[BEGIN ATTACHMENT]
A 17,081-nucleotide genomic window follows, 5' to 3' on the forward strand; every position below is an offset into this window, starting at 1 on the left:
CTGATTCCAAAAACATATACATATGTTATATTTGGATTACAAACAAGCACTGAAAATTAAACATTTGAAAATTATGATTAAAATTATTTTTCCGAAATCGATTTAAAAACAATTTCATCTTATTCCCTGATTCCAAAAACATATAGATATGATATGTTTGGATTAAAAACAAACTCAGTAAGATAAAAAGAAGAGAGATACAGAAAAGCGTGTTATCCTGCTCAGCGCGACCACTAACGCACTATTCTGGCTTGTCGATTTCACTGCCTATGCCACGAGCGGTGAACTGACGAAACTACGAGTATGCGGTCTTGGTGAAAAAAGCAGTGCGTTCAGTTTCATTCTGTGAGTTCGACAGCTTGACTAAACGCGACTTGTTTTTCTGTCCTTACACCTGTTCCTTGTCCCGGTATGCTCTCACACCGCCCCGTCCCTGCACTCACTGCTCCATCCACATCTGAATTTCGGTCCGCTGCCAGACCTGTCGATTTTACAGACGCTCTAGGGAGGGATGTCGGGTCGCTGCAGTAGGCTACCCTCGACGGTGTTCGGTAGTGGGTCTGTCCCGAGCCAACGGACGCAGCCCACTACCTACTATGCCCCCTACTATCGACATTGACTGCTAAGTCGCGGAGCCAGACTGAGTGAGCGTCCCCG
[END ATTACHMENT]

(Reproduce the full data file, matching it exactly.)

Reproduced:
A 17,081-nucleotide genomic window follows, 5' to 3' on the forward strand; every position below is an offset into this window, starting at 1 on the left:
CTGATTCCAAAAACATATACATATGTTATATTTGGATTACAAACAAGCACTGAAAATTAAACATTTGAAAATTATGATTAAAATTATTTTTCCGAAATCGATTTAAAAACAATTTCATCTTATTCCCTGATTCCAAAAACATATAGATATGATATGTTTGGATTAAAAACAAACTCAGTAAGATAAAAAGAAGAGAGATACAGAAAAGCGTGTTATCCTGCTCAGCGCGACCACTAACGCACTATTCTGGCTTGTCGATTTCACTGCCTATGCCACGAGCGGTGAACTGACGAAACTACGAGTATGCGGTCTTGGTGAAAAAAGCAGTGCGTTCAGTTTCATTCTGTGAGTTCGACAGCTTGACTAAACGCGACTTGTTTTTCTGTCCTTACACCTGTTCCTTGTCCCGGTATGCTCTCACACCGCCCCGTCCCTGCACTCACTGCTCCATCCACATCTGAATTTCGGTCCGCTGCCAGACCTGTCGATTTTACAGACGCTCTAGGGAGGGATGTCGGGTCGCTGCAGTAGGCTACCCTCGACGGTGTTCGGTAGTGGGTCTGTCCCGAGCCAACGGACGCAGCCCACTACCTACTATGCCCCCTACTATCGACATTGACTGCTAAGTCGCGGAGCCAGACTGAGTGAGCGTCCCCG